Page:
When a child is first diagnosed with autism, parents and caregivers can be overwhelmed by thoughts wondering “what now?” One thing experts agree on is that starting therapy as soon as possible is the best and most effective means to treat your child’s autism. The earlier the intervention the better, so beginning Applied Behavior Analysis (ABA) therapy immediately following autism diagnosis is critically important in getting the most out of your child’s treatment. There are various important reasons why an “early start” enhances the effectiveness of any ABA therapy program. The LeafWing Center’s experienced and professional team of ABA therapists will work with you to ensure a thoughtful and effective ABA therapy program is provided to your child upon their autism diagnosis.
Reasons to start ABA therapy after your child’s autism diagnosis
Generally, “earlier is better” when it comes to starting ABA therapy. The best time to begin ABA therapy is typically immediately after a child’s autism diagnosis. At younger ages, children go through more frequent critical periods in their development. These critical periods are maturation stages in which the individual is particularly sensitive to stimuli in their environment. Teaching certain concepts in these formative years pays dividends in the long run.
Additionally, the earlier a child learns critical and age relevant behaviors and skills, the more productive and meaningful their time at school will be. The child will be able to access more of the curriculum if the necessary prerequisite skills are targeted early on. For example, a child who is taught to raise their hand to ask for help, initiate a social play interaction, and count from 1-10 during ABA therapy may gain the ability to absorb more from the academic and social environment at the school setting.
Research supports an early start for ABA therapy
Research shows that a child who starts ABA therapy in childhood has the potential to make significant improvements and emphasizes that ABA therapy is most effective the earlier it begins. Access to inclusive educational settings in a mainstream classroom is among the significant long term gains made by children who received early access to ABA therapy.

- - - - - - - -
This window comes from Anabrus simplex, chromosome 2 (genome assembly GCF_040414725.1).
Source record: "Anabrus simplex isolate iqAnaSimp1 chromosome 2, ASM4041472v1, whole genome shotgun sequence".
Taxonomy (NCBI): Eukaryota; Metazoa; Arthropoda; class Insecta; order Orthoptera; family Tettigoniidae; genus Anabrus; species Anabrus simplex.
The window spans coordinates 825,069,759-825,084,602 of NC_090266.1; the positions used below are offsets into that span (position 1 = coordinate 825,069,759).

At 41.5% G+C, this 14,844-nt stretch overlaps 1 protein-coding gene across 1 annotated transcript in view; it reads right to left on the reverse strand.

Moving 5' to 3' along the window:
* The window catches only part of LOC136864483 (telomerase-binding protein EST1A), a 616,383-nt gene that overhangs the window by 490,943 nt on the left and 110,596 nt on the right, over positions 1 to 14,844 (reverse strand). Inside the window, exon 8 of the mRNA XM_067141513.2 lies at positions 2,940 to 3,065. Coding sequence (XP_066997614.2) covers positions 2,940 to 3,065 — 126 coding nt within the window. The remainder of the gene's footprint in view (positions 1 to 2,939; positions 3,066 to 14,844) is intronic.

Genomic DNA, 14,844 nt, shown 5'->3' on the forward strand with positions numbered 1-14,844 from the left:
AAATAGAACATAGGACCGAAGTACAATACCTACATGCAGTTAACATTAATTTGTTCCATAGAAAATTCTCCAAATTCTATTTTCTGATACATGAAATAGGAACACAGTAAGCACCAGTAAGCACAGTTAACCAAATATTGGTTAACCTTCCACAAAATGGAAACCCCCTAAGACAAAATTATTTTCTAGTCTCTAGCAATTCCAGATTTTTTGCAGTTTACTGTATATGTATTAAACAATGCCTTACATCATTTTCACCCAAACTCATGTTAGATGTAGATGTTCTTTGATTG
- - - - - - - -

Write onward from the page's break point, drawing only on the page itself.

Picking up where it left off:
Benefits of Starting ABA therapy early
Research indicates that early intervention can improve challenging behaviors and children’s overall development. Another reason early intervention is important is to ensure that challenging behaviors are addressed early on so that they do not have the opportunity to become entrenched with age. Without an individualized, function-based intervention plan, challenging behaviors can become worse (e.g. increase in frequency, duration, and severity) over time. This is because reinforcement, over time, can strengthen behaviors. If a young child is constantly engaging in challenging behaviors, without a behavior plan in place, those challenging behaviors may be inadvertently reinforced, therefore contributing to the possibility that they may worsen over time.
Early intervention provides the skills necessary to set the child up for long term success. The more skills a child is equipped with early on, the more of their social and learning environments they will be able to access as they grow. In fact, teaching “pivotal behaviors” and “behavior cusps” are a crucial component of ABA programs, particularly during earlier stages of the ABA program. While these two terms are related, they refer to behaviors that, when learned, result in new and positive changes across many areas of a child’s life.
It’s never too late to start ABA therapy
While there are significant benefits to starting ABA therapy as early as possible, there is a point at which it is “too late” to start. ABA programs are highly individualized to the needs of the learner and Behavior Analysts take into consideration numerous factors when designing an ABA program. These will include the learner’s current behavioral, social, academic, communication, self-help, and other needs from different curricular areas. This is why many individuals benefit from ABA therapy even when starting a program later in their development.
Therefore, while “earlier is better” is the common recommendation by most clinicians, ABA therapy can benefit many learners at various stages in their development due to its emphasis on individualization.
Starting ABA therapy to prevent your child’s autism from getting worse
Can the symptoms that define an autism spectrum disorder (ASD) diagnosis get worse?” The answer is yes, but, with the right ABA therapy provider, the symptoms can get better.